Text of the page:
A Non-trans Perspective

After I wrote about dating as a Trans* person, I realized that it was an extremely one-sided post. I can tell you all about dating from my perspective, as a pansexual FTM. What I cannot tell you is how it might be for a non-trans person to date a Trans* person. This got me wondering about how my girlfriend perceived things since she has dated a wide variety of gender types. Did she see a lot of differences in dating Trans* and non-trans women or men? Were there any specific difficulties she faced in relationships with Trans* individuals? Did she have any advice for other non-trans people who might be dating or open to dating Trans* individuals? So I asked her, and then I asked her to write about it for this blog. It’s extremely important that you understand this is only one persons experiences and should not be considered a definitive explanation of anything. I wanted her to specifically highlight the problems she has encountered as a way to possibly warn against them, or provide explanation as to why they happened. I’m sure if I asked her to just tell the story, the negatives would have been minimized because she understands the struggles Trans* people go through and is a true ally. I asked specifically to have the problems addressed by her. As Trans* people we need to know what we can do to make our relationships stronger. And non-trans people need to understand some of the trouble we go through and how to be supportive of those things. So, here is one woman’s story of dating across the gender spectrum.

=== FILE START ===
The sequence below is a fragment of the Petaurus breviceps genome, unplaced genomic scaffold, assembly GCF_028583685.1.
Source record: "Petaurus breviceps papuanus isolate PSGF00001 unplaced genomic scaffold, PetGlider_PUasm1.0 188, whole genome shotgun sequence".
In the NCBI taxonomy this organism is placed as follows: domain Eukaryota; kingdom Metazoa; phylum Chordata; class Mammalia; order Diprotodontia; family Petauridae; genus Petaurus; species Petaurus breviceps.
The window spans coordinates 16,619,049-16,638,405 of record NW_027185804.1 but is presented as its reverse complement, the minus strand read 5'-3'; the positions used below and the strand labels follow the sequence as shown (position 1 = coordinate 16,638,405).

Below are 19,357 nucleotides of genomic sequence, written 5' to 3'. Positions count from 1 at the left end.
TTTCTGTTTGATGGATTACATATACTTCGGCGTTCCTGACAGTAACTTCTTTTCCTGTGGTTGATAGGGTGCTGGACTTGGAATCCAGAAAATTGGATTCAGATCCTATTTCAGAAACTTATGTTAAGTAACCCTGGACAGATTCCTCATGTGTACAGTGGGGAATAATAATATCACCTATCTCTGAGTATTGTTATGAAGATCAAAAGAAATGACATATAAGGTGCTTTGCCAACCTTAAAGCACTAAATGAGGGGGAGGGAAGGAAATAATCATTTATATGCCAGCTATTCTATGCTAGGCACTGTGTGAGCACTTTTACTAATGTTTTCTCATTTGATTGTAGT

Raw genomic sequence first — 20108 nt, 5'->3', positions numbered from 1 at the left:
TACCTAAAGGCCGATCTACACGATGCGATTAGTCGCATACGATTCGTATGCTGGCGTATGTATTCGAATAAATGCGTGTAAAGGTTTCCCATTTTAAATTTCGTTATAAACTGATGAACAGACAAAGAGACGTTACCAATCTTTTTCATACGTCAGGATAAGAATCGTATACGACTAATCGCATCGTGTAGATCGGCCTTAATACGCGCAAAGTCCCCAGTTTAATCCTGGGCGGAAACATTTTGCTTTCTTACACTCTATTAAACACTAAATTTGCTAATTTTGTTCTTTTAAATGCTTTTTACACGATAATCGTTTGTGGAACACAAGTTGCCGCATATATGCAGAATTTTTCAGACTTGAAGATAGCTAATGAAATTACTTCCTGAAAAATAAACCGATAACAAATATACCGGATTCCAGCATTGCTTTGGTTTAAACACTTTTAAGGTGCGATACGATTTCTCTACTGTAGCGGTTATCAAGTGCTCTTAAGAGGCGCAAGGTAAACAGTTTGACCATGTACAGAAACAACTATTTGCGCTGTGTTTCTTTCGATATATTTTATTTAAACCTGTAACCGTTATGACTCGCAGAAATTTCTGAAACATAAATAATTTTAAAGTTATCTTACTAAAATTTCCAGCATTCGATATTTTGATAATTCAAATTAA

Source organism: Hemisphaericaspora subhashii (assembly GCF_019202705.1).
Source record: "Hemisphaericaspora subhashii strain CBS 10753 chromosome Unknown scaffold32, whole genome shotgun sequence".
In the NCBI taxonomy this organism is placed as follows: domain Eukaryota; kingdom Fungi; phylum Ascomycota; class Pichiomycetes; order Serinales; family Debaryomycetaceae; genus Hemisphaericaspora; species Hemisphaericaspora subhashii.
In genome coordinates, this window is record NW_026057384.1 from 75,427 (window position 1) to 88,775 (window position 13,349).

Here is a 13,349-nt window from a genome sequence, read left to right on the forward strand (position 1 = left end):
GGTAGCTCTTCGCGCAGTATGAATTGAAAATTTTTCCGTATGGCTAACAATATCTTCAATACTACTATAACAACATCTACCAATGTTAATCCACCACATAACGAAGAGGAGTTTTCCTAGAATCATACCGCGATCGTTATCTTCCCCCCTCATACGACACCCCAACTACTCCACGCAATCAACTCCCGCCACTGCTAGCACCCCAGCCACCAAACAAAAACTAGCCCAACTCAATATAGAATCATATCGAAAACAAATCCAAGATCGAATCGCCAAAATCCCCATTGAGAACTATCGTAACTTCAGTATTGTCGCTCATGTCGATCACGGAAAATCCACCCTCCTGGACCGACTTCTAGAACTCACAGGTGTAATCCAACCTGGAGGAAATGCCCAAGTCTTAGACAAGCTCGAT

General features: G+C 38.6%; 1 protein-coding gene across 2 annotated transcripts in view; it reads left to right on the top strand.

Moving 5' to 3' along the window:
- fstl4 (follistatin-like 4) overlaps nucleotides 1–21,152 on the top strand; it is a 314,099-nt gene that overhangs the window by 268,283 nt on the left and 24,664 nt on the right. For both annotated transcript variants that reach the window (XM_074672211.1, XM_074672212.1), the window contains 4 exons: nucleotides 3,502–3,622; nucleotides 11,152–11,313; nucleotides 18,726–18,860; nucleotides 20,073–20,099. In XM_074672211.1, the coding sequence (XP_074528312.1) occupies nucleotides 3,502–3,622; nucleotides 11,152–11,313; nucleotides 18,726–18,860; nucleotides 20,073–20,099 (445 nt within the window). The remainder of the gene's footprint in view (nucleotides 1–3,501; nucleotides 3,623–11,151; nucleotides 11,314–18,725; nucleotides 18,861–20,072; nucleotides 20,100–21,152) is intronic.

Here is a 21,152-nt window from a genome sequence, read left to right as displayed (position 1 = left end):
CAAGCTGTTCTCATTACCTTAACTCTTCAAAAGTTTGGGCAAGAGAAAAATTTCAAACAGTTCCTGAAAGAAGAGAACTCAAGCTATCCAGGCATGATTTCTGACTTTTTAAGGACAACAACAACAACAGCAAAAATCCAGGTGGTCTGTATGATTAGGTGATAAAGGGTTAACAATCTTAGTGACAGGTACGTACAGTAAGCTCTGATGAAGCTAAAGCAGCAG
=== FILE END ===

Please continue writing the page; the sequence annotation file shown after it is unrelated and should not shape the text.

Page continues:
“I am a pansexual non-trans woman who has dated across the gender spectrum (note: I have not dated genderqueer, bi-gender, and a variety of others. I am not intending to invalidate those folks, I just have no experience and therefore, for the purpose of this writing I will not be addressing them.)  I would like to address my experiences in dating Trans* and non-trans individuals, both positive and negative, within these relationships in hopes to provide some insight.